Arm's length, 2001


Arm's Length Financing in Culture: Why? Why not?

As one of its first actions, the Budapest Observatory set out in late 1999 to survey national arm's length agencies of cultural grants: the findings were accessible on these pages.

We soon discovered, that in some countries such institutions functioned in a natural, organic way, in others though, there seemed to be altogether no need for them. Since our real mandate is east-central Europe, we are intrigued to find out, whether the countries in our region will vote "yeah" or "nay", to arm's length financing in culture. Still the answer is not clear and not final, the nearly 20 countries have produced almost the same number of models for the distribution of public grants for culture.

In order that these societies make up their minds, the pros or cons should be clear. The literature is full of arguments in favour of the arm's length principle. I was (and am) looking for the explanation why in many respectable societies the idea is not even considered seriously. In the absence of such reasons, I start out from the following hypothesis: The arm's length principle is so essentially Anglo-Saxon, that the less a society is (feels, looks, hopes to look...) like the UK, the less they are inclined to set up an arts council of their own.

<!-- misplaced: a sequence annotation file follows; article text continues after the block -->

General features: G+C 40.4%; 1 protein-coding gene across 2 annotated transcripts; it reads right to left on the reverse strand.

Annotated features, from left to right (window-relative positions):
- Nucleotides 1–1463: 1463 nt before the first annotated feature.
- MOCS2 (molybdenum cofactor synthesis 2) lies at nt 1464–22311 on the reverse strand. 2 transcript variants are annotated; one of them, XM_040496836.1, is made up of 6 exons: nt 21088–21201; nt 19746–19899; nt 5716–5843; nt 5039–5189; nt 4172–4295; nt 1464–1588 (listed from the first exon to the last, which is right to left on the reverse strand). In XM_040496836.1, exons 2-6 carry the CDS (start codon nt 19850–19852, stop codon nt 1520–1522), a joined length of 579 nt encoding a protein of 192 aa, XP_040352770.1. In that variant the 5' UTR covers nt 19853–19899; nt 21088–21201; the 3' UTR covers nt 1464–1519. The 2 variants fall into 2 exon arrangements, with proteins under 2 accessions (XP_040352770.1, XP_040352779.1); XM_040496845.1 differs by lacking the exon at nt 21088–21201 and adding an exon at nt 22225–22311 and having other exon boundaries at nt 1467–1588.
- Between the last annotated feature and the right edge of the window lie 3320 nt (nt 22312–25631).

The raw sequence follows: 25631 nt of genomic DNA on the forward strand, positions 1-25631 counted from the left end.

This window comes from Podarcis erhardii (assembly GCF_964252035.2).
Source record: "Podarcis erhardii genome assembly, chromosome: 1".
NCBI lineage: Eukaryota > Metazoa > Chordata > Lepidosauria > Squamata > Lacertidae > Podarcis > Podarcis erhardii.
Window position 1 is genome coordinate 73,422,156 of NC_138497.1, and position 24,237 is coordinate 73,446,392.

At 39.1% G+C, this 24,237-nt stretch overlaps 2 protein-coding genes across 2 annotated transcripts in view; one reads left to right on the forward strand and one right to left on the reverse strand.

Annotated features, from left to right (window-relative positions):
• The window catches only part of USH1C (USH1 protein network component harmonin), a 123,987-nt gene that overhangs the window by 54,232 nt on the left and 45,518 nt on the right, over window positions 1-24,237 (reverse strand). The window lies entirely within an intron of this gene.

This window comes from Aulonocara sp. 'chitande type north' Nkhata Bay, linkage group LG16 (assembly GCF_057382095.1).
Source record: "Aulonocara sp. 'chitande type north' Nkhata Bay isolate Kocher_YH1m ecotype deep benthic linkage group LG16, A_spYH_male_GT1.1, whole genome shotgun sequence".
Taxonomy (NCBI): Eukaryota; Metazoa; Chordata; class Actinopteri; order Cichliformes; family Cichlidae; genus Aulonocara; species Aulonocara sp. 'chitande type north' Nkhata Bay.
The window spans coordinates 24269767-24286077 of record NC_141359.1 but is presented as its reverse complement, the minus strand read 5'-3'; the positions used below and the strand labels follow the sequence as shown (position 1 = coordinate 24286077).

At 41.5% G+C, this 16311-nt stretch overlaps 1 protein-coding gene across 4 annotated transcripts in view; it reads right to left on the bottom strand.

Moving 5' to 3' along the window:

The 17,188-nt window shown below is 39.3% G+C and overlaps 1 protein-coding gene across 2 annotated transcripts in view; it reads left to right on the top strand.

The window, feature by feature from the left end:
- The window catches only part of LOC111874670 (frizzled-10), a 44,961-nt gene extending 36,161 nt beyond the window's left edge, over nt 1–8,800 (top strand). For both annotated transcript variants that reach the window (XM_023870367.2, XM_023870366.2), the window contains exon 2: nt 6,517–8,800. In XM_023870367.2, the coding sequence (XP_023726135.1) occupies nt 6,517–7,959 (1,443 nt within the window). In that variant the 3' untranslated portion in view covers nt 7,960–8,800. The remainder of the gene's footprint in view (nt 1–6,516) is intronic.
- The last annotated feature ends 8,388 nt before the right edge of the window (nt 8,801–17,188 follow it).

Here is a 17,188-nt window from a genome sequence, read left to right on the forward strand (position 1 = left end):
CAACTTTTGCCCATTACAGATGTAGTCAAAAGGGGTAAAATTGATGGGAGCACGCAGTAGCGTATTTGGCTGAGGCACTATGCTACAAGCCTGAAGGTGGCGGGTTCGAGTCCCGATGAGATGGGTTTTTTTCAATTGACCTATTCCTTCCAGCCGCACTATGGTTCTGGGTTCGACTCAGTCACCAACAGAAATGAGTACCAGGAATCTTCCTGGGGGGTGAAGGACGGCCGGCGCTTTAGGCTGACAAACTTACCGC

Since it is next to impossible to find arguments to justify why a country does not tread on the path of arm's length funding of culture (Mundy is a rare exception), the observer must do the adverse: start out by taking stock of the arguments in favour of the arm's length principle.

One obvious point of departure is consulting the web site of IFACCA: the International Federation of Arts Councils and Culture Agencies. There we find the explanation that arm's length agencies are born as a response to number of compulsions: collapse of old structures, need for reform, desire of participation in decision making, increasing recognition of the civil sector etc. These necessities are there in many places but still the question remains, why an arts council is the remedy... The IFACCA site raises one pragmatic point, too: such agencies may encourage private sector contributions.

This last point is in the focus of the argument developed by Watanabe in his preparatory paper prepared for the Unesco world conference on culture, held in Stockholm, 1998. Stability, freedom from the oscillations of annual government budgeting. And of course the freedom from political and bureaucratic intervention is reiterated here, too.